|Second Test, Colombo, day four (stumps)|
|Sri Lanka 275 & 218-6 v England 460|
Graeme Swann took two wickets in the penultimate over of the day to give England a fantastic chance of winning the second Test against Sri Lanka.
He bowled the dangerous Thilan Samaraweera to end a 90-run stand with Mahela Jayawardene, before repeating the trick to dismiss Suraj Randiv.
Swann turned the match firmly in England's favour, with Sri Lanka 33 runs ahead with four wickets remaining.
Jayawardene (55) remains at the crease with all-rounder Angelo Mathews.
Swann's late intervention was timely for England, who need to win the match to level the series and retain their number one Test ranking, coming as Samaraweera and Jayawardene looked capable of batting the tourists out of the game.
The pair seemed to be in complete control before Samaraweera chopped a spinning delivery on to his stumps on 47 and Randiv was beaten all-ends-up by another wicked turner two balls later.
The late drama was reward for some hard yards in the field, as hours of frustration turned into elation within a matter of minutes.
An unexpected cameo from nightwatchman Dhammika Prasad looked to have set the tone for England's difficult day in the field.
The fast bowler defied the early loss of out-of-form opener Lahiru Thirimanne to hit a succession of boundaries, managing to get under the skin of James Anderson as he stroked his way to 34 before being caught at deep square leg.
Thirimanne's dismissal brought another free-scoring player to the crease - Tillakaratne Dilshan - but adventure gave way to attrition as the Sri Lankans knuckled down to the task at hand.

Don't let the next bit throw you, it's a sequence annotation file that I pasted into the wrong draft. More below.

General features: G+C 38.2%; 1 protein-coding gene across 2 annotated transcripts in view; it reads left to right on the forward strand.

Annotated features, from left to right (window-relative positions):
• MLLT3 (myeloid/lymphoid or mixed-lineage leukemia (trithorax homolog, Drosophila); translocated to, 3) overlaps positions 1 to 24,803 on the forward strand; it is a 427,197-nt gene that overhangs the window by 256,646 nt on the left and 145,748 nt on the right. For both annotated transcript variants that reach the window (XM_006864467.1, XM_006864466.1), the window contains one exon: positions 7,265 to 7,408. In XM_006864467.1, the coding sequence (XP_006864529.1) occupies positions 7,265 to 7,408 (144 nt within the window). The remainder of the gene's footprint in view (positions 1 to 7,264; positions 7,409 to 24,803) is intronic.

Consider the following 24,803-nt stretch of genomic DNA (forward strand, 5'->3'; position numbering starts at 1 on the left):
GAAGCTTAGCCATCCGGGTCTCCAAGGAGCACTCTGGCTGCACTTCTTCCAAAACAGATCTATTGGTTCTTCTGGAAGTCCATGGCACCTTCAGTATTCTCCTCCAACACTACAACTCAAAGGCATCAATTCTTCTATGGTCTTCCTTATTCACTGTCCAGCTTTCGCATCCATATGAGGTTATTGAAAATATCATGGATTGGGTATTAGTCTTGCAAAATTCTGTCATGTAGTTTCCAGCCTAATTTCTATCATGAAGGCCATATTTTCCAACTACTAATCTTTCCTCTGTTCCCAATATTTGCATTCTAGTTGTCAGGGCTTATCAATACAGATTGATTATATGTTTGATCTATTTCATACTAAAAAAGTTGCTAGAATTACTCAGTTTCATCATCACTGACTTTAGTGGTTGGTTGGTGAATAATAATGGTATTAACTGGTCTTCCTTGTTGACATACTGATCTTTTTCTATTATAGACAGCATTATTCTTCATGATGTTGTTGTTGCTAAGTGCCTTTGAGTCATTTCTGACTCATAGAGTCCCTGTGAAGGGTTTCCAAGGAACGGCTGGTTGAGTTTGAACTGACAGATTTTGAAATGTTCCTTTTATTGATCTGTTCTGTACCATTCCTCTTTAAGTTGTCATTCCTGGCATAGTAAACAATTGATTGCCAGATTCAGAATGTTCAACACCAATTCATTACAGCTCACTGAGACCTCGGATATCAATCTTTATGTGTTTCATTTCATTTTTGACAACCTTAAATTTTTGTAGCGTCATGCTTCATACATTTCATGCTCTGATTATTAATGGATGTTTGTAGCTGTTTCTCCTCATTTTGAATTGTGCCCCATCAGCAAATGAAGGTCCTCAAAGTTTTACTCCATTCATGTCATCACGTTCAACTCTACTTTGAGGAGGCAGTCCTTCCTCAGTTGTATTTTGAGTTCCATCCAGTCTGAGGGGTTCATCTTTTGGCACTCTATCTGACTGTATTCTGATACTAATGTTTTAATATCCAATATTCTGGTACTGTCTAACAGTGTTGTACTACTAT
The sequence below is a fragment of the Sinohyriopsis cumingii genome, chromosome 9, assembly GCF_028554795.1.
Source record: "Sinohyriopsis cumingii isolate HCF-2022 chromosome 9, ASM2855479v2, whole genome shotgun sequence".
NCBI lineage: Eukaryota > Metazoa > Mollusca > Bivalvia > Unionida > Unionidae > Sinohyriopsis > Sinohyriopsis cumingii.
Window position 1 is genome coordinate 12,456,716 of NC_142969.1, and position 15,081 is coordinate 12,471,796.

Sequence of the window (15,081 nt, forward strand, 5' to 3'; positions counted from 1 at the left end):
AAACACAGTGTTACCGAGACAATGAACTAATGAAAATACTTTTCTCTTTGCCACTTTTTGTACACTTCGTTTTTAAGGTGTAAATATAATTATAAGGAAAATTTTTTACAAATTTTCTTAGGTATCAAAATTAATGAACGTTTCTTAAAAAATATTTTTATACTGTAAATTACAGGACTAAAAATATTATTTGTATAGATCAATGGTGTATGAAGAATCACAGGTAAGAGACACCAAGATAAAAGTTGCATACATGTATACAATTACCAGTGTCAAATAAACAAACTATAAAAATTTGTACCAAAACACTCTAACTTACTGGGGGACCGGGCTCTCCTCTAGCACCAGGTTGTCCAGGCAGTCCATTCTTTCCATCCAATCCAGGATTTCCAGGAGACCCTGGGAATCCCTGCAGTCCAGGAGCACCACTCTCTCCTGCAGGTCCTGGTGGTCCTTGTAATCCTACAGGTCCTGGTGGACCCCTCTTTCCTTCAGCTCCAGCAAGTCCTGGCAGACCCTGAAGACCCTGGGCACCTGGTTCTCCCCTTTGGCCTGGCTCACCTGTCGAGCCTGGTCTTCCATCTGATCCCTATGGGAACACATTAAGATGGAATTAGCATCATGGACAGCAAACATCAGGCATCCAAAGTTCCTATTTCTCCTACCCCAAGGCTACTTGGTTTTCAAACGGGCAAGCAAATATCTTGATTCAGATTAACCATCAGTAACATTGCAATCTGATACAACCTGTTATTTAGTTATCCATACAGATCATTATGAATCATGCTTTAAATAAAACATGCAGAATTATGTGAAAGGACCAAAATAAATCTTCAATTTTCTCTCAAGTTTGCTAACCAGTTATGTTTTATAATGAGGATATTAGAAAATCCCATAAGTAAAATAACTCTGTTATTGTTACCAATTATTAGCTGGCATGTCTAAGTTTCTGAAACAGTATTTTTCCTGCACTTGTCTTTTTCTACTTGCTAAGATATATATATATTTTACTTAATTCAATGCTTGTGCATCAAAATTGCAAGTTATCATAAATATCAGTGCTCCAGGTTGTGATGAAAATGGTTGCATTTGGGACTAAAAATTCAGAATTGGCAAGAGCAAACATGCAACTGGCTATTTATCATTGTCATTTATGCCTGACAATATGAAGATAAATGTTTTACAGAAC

They slowly chipped away at England's overnight lead of 181, showing the necessary application to grind down the bowlers on a wicket which offered little assistance.
The tourists, while bowling a tight line, struggled to impose any authority on the batsmen although Kumar Sangakkara's lean time continued as the left-hander struggled to deal with Swann from around the wicket.
If Sangakkara's slow run-rate was down to a lack of form, Dilshan's circumspect approach was tactical and it was a surprise when, after being relatively untroubled, he was caught at slip by Anderson off Swann.
The dismissal was not without controversy, however, with the former Sri Lanka captain reviewing the decision, only to see the umpire's decision upheld with a series of replays unable to prove he had not got the faintest of inside edges.
Dilshan's frustration was evident as he trudged from the pitch but, having been fined 10% of his match fee for excessive appealing on day three, he managed to keep his emotions relatively in check.
Sangakkara was finally put out of his misery by Swann - the England spinner managing to turn one out of the rough to find the edge - and that brought Samaraweera to the crease with the hosts still more than 50 runs in arrears.
Alongside his composed captain Jayawardene, that lead was slowly overturned while England's bowlers toiled away as their confidence and energy drained.
Showing tenacity and class in equal measure, the pair were just moments away from batting their team to the close and a position where they might have even entertaining thoughts of winning the match on the final day.
But they did not count on the class of Swann with the England spinner providing the sort of inspiration that made him one of the top-ranked slow bowlers in the world.